Plastic-to-fuel exacerbates climate change. So-called “chemical recycling” is actually more environmentally damaging than traditional mechanical recycling due to its higher energy cost, larger carbon footprint, and increased toxic byproducts.[ix] Based on industry estimates of technology viability, the pursuit of plastic-to-fuel does not offer a pathway towards sustainability,[x] but rather, due to the need to supplement with other petrochemicals, enables further fossil fuel extraction. The plastic-to-fuel conversion process requires energy input at every stage: pretreatment of feeder-waste-plastic, preservation of the controlled environment for plastic burning, and decontamination of resultant fuels. Finally, the carbon embedded in the plastic itself is released into our atmosphere when the final fuel products are consumed.Processing one metric ton of plastic waste in a pyrolysis facility (the specific process Brightmark would use to burn plastics) results in at least three metric tons of carbon dioxide.[xi] Documentation Brightmark submitted to the Environmental Protection Agency [xii] revealed that 70% of the output from the company’s plant in Indiana would be syngas (carbon monoxide and hydrogen), 80% of which would be burned to power the plant itself and the remaining 20% of which would be flared.Meanwhile, the diesel fuel blends advertised as Brightmark’s end product would account for only 20% of the plant’s annual output by mass. Ultimately, more energy would be spent making fuels from plastic than the fuels themselves contain.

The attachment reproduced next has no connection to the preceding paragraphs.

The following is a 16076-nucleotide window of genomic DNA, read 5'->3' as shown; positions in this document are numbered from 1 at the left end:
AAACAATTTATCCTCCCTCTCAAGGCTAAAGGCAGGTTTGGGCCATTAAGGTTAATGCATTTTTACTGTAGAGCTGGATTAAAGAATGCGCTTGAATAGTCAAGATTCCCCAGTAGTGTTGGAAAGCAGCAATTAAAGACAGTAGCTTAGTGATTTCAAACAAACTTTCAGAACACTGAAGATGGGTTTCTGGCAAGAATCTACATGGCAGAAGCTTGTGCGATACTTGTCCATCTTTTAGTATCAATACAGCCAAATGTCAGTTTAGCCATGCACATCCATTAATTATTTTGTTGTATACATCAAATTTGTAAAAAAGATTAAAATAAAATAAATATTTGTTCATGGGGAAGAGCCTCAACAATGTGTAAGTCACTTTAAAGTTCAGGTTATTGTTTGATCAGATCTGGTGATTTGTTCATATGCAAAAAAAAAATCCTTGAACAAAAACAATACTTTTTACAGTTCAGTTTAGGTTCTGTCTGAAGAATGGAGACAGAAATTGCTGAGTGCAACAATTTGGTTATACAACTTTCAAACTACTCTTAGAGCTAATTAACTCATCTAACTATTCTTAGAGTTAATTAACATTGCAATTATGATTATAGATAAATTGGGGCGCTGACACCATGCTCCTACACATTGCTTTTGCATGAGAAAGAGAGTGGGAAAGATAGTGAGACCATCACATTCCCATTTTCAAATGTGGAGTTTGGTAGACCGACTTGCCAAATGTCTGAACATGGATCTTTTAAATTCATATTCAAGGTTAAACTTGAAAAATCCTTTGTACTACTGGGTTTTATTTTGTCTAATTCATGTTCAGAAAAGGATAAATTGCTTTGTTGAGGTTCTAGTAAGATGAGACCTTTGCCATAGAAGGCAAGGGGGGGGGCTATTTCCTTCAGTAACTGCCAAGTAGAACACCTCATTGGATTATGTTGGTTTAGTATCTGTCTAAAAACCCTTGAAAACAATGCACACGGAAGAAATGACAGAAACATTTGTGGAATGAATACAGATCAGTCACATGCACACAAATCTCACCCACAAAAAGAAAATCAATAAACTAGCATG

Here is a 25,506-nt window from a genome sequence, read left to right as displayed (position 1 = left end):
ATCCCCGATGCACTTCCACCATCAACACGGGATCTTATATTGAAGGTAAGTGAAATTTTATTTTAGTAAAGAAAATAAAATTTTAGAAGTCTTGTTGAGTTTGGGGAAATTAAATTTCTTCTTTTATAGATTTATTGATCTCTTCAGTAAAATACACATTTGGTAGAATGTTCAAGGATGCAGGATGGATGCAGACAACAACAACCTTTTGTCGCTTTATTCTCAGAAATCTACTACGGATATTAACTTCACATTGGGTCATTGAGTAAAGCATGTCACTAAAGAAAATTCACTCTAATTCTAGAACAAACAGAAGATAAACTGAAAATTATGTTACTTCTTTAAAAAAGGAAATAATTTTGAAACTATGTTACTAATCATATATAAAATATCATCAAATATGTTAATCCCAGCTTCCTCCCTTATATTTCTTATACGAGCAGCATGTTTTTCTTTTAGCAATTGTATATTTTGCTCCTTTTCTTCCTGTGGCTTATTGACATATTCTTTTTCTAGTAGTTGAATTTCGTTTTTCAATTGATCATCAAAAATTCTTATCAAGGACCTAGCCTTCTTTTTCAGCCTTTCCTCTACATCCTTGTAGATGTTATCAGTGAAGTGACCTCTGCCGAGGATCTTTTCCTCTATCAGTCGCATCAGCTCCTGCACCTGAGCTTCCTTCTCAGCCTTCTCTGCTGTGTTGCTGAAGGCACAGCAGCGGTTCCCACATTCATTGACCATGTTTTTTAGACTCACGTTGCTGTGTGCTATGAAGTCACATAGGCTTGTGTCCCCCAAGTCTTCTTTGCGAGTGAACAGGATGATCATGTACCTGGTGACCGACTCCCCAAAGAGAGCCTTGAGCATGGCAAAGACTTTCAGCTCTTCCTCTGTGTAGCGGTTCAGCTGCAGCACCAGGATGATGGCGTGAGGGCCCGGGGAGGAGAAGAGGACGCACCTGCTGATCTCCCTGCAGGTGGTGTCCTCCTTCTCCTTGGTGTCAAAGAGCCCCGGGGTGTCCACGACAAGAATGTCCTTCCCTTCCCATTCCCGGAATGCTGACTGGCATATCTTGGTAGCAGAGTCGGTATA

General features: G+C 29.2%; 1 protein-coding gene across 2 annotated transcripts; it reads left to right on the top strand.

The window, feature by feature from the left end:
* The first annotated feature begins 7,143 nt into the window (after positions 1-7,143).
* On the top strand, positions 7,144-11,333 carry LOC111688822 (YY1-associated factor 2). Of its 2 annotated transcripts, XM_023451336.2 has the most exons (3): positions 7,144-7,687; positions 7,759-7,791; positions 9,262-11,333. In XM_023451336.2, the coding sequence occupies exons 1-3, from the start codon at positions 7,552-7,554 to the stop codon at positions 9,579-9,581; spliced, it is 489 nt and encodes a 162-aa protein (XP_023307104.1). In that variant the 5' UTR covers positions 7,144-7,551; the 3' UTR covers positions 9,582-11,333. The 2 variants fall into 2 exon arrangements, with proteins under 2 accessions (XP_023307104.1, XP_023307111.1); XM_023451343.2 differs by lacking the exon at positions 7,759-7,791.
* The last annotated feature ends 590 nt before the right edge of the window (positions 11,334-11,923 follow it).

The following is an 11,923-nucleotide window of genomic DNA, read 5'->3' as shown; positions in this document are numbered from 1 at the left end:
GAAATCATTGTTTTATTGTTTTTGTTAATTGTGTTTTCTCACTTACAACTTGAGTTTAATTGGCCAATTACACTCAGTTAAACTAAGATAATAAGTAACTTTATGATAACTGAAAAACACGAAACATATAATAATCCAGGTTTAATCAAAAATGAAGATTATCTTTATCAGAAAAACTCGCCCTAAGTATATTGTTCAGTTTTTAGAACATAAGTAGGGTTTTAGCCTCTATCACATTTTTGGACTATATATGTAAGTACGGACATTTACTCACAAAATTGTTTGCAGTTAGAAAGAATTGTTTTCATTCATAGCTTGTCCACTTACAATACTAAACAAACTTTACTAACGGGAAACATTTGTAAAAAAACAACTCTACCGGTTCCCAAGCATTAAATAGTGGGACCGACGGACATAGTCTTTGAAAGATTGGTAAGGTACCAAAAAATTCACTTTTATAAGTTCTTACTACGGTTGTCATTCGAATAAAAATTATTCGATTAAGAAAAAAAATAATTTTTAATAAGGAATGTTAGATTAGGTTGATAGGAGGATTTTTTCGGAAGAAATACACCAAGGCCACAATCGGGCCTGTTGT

In addition, we are gravely concerned that the massive facility proposed in Macon would be a major source of air pollution and harm the health and quality of life of those who live and work in Macon and nearby communities in Georgia.
The process used to convert plastic to fuel has the potential to emit large volumes[xiii] of hazardous air pollutants including carbon monoxide, nitrogen oxides, and volatile organic compounds (VOCs) such as benzene and toluene among other harmful substances. This plant will be located in an area surrounded by homes and schools, all of which will be directly exposed to the emissions, and which are already disproportionately exposed to emissions compared to the rest of Georgia. The workers at the proposed plant will also be particularly exposed. Poor-air-quality environments are bad for health and those living within them were more likely to die of Covid-19.[xiv]
Exposure to any one of these potential hazards can have serious health consequences.[xv] For example, carbon monoxide is a poisonous gas with no smell or taste. It causes headaches, dizziness, confusion, chest pain, and even death. Long-term low-level exposure can cause peripheral artery disease and cardiomyopathy.[xvi] Nitrogen oxides harm the lungs,[xvii] causing inflammation and wheezing. This stunts children’s lung growth, can lead to asthma, and ultimately is the cause of 1.6% of all deaths in the US.[xviii]
The International Agency for Research on Cancer and the World Health Organization[xix] classify benzene as a human carcinogen. Evidence shows it can cause acute myeloid leukemia, acute lymphocytic leukemia, multiple myeloma, and non-Hodgkin’s lymphoma. Toluene, in addition to being a known asthma risk factor, can cause nerve damage, cognitive impacts, and liver and kidney disease.
In addition to causing direct harm to health, nitrogen oxides and VOCs are substrates for ozone formation; [xx] any quantity emitted will result in increasing ozone levels. Ozone is also very hazardous to health, [xxi] causing asthma, worsening lung and heart disease, and increasing deaths in exposed populations.